Stuff in bold: Yup, that's pretty much normal.
Sutff underlined: That's very few. Different to none. Even "hifi" DACS. SilverEars just managed to post an FR that isn't flat to 20kHz.
Stuff in bold + italics: The magnitude of the difference really depends on the DAC. I'm sure if you listen to the Wadia or the 801 posted earlier, you'd notice a difference between them and other DACs. I'm pretty sure the difference between the HM-801 and the Clip+ will be audible.
I really think we're arguing over different things here. What you seem to be saying is that all modern Hi-fi DACs are the same. I am saying NOT ALL of them are the same. Most are very similar, but not ALL. I'm not talking about only obscure DACS from flea bay, but DACs you find on most audio forums and sites. That is all. I am not stating that there is, say a difference between a Mytek and a Benchmark or whatever. Simply that not ALL sound the same.
The information I mentioned I cannot find is that there is no information that states that ALL DACS sound the same.
Again, I refer you to the ODAC's development blog. One part of the very long blog mentions:
The ODAC has been through four lengthy revisions—two of the earlier boards are shown to the right. Despite the fact we started with essentially the reference design from the datasheets, the devil was in the details. The first version played music and sounded OK. Many companies and DIYers that “design by ear” would have stopped there. But that first version didn’t come close to delivering what the DAC chip is capable of. Each revision cycle took at least several weeks, cost hundreds of dollars, and involved countless hours of work. But, in the end, it resulted in muchbetter performance compared to where we started..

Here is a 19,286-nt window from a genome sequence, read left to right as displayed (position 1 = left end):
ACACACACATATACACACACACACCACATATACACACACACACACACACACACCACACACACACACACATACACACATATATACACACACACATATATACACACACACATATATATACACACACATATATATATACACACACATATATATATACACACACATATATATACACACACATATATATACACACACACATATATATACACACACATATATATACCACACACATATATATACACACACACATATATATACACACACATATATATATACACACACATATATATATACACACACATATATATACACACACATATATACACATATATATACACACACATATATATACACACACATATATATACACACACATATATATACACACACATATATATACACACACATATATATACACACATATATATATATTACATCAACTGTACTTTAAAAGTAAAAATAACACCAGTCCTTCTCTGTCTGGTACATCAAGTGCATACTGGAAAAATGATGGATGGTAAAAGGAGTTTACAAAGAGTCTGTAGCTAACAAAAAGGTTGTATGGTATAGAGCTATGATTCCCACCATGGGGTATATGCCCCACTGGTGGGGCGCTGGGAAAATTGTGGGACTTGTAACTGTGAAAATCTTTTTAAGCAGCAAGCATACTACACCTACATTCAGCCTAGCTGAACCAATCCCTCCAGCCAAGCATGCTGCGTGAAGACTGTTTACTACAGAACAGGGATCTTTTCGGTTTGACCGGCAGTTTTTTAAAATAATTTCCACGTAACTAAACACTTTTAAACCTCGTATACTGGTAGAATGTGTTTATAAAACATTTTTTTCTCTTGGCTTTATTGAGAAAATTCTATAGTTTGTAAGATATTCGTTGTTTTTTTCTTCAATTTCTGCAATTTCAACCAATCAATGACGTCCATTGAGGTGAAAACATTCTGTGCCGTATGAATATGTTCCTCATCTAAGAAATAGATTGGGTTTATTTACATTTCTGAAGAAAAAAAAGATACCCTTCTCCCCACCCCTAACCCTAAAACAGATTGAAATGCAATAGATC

I'd like to focus on the "much better performance" part. The designer was someone who's never far away from the "what's audible" since the start and began with what was close to what you mentioned in terms of human hearing ability. So I am assuming that he's saying version 4 is audibly better than version 3, 2 or 1.
At the end he said that in a blind test he and one other could not tell the difference between ODAC rev.4 and the Benchmark 1. Which is great and follows what you're saying. But had they stuck to Rev.1, 2 or 3 for production it would not have been. Which is sort of my point - DACs can be designed poorly and the difference between a poorly designed DAC and a well designed one is audible. I don't know how good DAC's are in things like cheap CD players and so on, but the ODAC was designed using many very sophisticated equipment and the designer himself insisted that he would not be able to achieve this result without said equipment. Some people design "by ear" and some simply just don't have the test equipment or simply do not/cannot use them who knows. But it is possible to design a poor dec and even more possible to sell them.